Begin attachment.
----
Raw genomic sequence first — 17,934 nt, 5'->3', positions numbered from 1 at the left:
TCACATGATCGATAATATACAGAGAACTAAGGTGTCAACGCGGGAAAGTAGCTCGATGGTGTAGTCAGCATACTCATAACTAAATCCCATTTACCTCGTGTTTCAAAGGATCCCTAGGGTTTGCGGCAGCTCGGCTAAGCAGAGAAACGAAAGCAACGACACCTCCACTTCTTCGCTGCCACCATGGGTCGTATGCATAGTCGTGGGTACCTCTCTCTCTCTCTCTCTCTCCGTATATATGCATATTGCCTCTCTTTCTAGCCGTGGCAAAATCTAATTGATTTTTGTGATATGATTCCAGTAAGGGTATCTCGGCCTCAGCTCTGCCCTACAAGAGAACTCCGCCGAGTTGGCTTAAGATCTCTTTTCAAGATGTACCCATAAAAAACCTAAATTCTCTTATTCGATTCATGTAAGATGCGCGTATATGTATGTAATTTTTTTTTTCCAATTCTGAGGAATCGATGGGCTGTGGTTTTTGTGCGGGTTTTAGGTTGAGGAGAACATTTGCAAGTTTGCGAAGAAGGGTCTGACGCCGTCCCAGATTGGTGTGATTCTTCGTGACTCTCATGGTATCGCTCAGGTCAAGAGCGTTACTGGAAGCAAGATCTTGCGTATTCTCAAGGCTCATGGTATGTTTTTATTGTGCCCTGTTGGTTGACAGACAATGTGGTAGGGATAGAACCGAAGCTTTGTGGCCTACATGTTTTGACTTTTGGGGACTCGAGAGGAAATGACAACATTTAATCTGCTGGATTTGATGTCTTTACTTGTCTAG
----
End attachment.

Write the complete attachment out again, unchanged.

Raw genomic sequence first — 17,934 nt, 5'->3', positions numbered from 1 at the left:
TCACATGATCGATAATATACAGAGAACTAAGGTGTCAACGCGGGAAAGTAGCTCGATGGTGTAGTCAGCATACTCATAACTAAATCCCATTTACCTCGTGTTTCAAAGGATCCCTAGGGTTTGCGGCAGCTCGGCTAAGCAGAGAAACGAAAGCAACGACACCTCCACTTCTTCGCTGCCACCATGGGTCGTATGCATAGTCGTGGGTACCTCTCTCTCTCTCTCTCTCTCCGTATATATGCATATTGCCTCTCTTTCTAGCCGTGGCAAAATCTAATTGATTTTTGTGATATGATTCCAGTAAGGGTATCTCGGCCTCAGCTCTGCCCTACAAGAGAACTCCGCCGAGTTGGCTTAAGATCTCTTTTCAAGATGTACCCATAAAAAACCTAAATTCTCTTATTCGATTCATGTAAGATGCGCGTATATGTATGTAATTTTTTTTTTCCAATTCTGAGGAATCGATGGGCTGTGGTTTTTGTGCGGGTTTTAGGTTGAGGAGAACATTTGCAAGTTTGCGAAGAAGGGTCTGACGCCGTCCCAGATTGGTGTGATTCTTCGTGACTCTCATGGTATCGCTCAGGTCAAGAGCGTTACTGGAAGCAAGATCTTGCGTATTCTCAAGGCTCATGGTATGTTTTTATTGTGCCCTGTTGGTTGACAGACAATGTGGTAGGGATAGAACCGAAGCTTTGTGGCCTACATGTTTTGACTTTTGGGGACTCGAGAGGAAATGACAACATTTAATCTGCTGGATTTGATGTCTTTACTTGTCTAG